“And the time came when the risk to remain tight in a bud was more painful than the risk it took to blossom.”― Anaïs Nin
In this hectic pace of life here’s the place where we breathe.
In deeply through the nose and out slowly. Once more. In deeply, hold it for a count of 1, 2, and 3 and now out slowly.
During Women’s History Month we, as women, breathe deeply reflecting on those who came before us. We take time to find inspiration from the women upon whose shoulders we stand in order to occupy this higher plateau, however flawed it may be.
Women like Anais Nin and Zora Neal Hurston who were authors forging the way and taking the heat of scrutiny ahead of their time. And Rachel Carson, a fellow alumna of mine from Chatham University who was one of the first to break open Pandora’s Box on the effect of pesticides on the environment.
Sheryl Sandberg is famous for telling us to “lean in” and providing a space to have conversations about what that looks like, what it costs us, and highlighting the return on the investment so that we will be inspired to do it for ourselves.
Yet, it remains a serious challenge to actually take her up on it. We are often filled with fear before speaking up, stepping out or risking failure.
However, Sandberg would say, we are 50% of the available brain power on the planet so, dammit, face the fear and lean on in. Let’s boldly go where no man has gone before because it isn’t his place in the universe to fill that need or solve that problem. It is ours.
Solutions to the problems of the world lie within us and even in the face of inequalities in pay and glass ceilings we don’t have the luxury to waste another second. Self-doubts, suspicions, territorialism, these are human and common to us all. Still, we engage in the fight, we take advantage of all that has been given to us by those who have sacrificed so much more than we place on the altar of sacrifice today.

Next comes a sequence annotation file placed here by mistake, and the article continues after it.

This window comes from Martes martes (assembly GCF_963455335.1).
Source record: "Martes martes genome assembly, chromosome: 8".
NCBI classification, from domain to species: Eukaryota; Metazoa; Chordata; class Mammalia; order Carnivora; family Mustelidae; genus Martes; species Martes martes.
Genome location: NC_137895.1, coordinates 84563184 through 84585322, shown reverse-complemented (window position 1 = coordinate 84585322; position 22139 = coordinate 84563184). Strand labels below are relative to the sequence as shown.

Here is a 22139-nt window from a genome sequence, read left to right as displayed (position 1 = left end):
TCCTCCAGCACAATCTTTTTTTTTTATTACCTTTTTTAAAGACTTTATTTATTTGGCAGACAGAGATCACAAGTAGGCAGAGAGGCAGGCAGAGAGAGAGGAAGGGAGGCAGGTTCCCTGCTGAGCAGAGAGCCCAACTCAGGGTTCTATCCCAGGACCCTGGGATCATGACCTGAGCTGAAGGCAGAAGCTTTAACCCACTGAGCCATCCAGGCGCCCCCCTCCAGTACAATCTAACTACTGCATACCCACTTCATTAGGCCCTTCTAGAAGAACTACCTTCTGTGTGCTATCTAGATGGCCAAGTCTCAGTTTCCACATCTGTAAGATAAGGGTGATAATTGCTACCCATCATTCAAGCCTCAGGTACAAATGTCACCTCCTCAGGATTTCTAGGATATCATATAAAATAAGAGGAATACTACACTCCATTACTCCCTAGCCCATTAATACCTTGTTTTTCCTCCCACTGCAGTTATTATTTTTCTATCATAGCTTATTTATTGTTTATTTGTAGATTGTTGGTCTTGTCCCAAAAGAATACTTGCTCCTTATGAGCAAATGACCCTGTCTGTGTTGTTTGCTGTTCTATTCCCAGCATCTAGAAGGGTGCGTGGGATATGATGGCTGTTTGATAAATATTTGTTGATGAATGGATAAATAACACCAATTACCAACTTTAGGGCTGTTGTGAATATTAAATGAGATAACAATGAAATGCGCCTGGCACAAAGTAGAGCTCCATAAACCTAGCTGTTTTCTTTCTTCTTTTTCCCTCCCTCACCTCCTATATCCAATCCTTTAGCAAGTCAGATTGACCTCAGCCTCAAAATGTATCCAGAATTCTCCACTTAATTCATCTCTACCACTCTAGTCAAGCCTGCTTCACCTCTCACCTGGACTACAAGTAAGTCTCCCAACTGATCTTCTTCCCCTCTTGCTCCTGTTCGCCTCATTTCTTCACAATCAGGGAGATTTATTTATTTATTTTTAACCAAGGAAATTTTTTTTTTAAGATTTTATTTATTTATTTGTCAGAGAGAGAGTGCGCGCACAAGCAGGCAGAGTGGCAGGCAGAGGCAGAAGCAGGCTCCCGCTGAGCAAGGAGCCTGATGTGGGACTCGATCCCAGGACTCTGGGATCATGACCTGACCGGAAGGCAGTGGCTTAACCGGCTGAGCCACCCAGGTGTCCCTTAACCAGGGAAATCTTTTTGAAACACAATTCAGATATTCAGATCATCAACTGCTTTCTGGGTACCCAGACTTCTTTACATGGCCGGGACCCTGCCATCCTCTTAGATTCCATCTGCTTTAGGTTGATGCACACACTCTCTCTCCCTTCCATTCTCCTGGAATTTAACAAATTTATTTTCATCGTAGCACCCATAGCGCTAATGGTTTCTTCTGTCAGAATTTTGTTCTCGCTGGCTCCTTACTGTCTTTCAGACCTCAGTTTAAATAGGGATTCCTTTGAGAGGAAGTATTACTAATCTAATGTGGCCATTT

Why, then, do we still sit on the sides of the room as observers or maybe critics? What keeps us from pushing forward and joining in?
So far I’ve been pointing the conversation outward (so nice of me, I know) but right now, I confess what has frequently stopped me dead in my tracks. “What if I fail!?” Ah, yes. That paralyzing thought has kept me tied to the ‘safe space’ on the sidelines even when, internally, I was compelled to move forward and out into the big wide world. For me, it was starting a business. I first had to believe that I was free to accomplish nothing or everything before I could risk starting a new business. No matter how qualified my business partners were I needed to know that my value as a woman was not hanging in the balance of my accomplishments. Without that knowledge my frail self-worth would not have survived the rough seas of entrepreneurial madness. Answering that deep-seated fear was the only way I could lean in to the conversation. It was not an easy task and it is, still very much a work “In Progress”. It is a journey of faith and self-knowledge and learning to live in a core state of confident-humility. But for me the day did indeed come when the risk to remain tight in a bud was so much more painful than the risk it took to blossom.
So as you breathe deeply this month and reflect on the women in history and the women in your life whom you admire, do whatever is next for you. Take care of your self-doubt on a journey of faith. Learn to live in confident-humility in this big world where there is room for you to be you and others to be themselves. Take a risk of epic proportion knowing that you can accomplish everything or nothing without jeopardizing your value as a woman, but whatever else you do, lean in.
Then just for balance, breathe one more time.
In deeply through the nose and out slowly. And again. In deeply, hold it for a count of 1, 2, and 3 and now out slowly.